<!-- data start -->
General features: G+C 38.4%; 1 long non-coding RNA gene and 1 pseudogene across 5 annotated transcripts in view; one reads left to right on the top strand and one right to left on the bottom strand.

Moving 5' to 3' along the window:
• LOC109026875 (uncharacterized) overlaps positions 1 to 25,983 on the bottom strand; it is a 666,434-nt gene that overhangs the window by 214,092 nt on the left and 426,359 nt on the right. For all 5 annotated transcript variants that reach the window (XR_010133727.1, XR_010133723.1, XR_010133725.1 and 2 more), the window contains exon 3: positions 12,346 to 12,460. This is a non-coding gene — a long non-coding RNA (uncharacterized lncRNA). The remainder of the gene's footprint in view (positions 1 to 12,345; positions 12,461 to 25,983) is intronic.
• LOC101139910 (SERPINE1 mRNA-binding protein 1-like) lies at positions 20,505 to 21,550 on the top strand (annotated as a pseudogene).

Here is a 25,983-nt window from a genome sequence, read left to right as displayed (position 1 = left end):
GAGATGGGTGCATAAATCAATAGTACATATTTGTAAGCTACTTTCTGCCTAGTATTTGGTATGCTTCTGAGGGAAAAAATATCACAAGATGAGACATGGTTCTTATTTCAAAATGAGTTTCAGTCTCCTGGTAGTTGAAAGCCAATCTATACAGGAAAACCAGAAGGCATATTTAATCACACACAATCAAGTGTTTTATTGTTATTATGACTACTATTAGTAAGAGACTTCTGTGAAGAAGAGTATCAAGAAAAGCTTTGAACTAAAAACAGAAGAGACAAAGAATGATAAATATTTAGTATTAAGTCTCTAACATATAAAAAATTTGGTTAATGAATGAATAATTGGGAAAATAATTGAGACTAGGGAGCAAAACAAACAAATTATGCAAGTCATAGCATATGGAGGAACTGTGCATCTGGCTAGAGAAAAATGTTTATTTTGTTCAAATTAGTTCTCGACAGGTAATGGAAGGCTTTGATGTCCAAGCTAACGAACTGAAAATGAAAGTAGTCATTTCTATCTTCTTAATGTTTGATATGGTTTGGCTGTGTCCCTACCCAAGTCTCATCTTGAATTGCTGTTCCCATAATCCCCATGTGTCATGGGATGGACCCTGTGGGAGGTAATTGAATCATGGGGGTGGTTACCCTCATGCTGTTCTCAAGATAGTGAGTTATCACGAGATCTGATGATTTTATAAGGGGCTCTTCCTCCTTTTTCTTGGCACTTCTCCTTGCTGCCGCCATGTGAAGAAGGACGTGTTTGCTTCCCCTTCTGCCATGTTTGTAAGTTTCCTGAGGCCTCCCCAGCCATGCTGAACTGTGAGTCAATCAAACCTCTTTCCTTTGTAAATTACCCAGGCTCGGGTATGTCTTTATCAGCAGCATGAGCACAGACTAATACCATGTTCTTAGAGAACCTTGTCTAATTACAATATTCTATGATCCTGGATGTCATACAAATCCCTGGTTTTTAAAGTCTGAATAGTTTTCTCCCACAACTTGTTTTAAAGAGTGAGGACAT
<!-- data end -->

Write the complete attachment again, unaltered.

General features: G+C 38.4%; 1 long non-coding RNA gene and 1 pseudogene across 5 annotated transcripts in view; one reads left to right on the top strand and one right to left on the bottom strand.

Moving 5' to 3' along the window:
• LOC109026875 (uncharacterized) overlaps positions 1 to 25,983 on the bottom strand; it is a 666,434-nt gene that overhangs the window by 214,092 nt on the left and 426,359 nt on the right. For all 5 annotated transcript variants that reach the window (XR_010133727.1, XR_010133723.1, XR_010133725.1 and 2 more), the window contains exon 3: positions 12,346 to 12,460. This is a non-coding gene — a long non-coding RNA (uncharacterized lncRNA). The remainder of the gene's footprint in view (positions 1 to 12,345; positions 12,461 to 25,983) is intronic.
• LOC101139910 (SERPINE1 mRNA-binding protein 1-like) lies at positions 20,505 to 21,550 on the top strand (annotated as a pseudogene).

Here is a 25,983-nt window from a genome sequence, read left to right as displayed (position 1 = left end):
GAGATGGGTGCATAAATCAATAGTACATATTTGTAAGCTACTTTCTGCCTAGTATTTGGTATGCTTCTGAGGGAAAAAATATCACAAGATGAGACATGGTTCTTATTTCAAAATGAGTTTCAGTCTCCTGGTAGTTGAAAGCCAATCTATACAGGAAAACCAGAAGGCATATTTAATCACACACAATCAAGTGTTTTATTGTTATTATGACTACTATTAGTAAGAGACTTCTGTGAAGAAGAGTATCAAGAAAAGCTTTGAACTAAAAACAGAAGAGACAAAGAATGATAAATATTTAGTATTAAGTCTCTAACATATAAAAAATTTGGTTAATGAATGAATAATTGGGAAAATAATTGAGACTAGGGAGCAAAACAAACAAATTATGCAAGTCATAGCATATGGAGGAACTGTGCATCTGGCTAGAGAAAAATGTTTATTTTGTTCAAATTAGTTCTCGACAGGTAATGGAAGGCTTTGATGTCCAAGCTAACGAACTGAAAATGAAAGTAGTCATTTCTATCTTCTTAATGTTTGATATGGTTTGGCTGTGTCCCTACCCAAGTCTCATCTTGAATTGCTGTTCCCATAATCCCCATGTGTCATGGGATGGACCCTGTGGGAGGTAATTGAATCATGGGGGTGGTTACCCTCATGCTGTTCTCAAGATAGTGAGTTATCACGAGATCTGATGATTTTATAAGGGGCTCTTCCTCCTTTTTCTTGGCACTTCTCCTTGCTGCCGCCATGTGAAGAAGGACGTGTTTGCTTCCCCTTCTGCCATGTTTGTAAGTTTCCTGAGGCCTCCCCAGCCATGCTGAACTGTGAGTCAATCAAACCTCTTTCCTTTGTAAATTACCCAGGCTCGGGTATGTCTTTATCAGCAGCATGAGCACAGACTAATACCATGTTCTTAGAGAACCTTGTCTAATTACAATATTCTATGATCCTGGATGTCATACAAATCCCTGGTTTTTAAAGTCTGAATAGTTTTCTCCCACAACTTGTTTTAAAGAGTGAGGACAT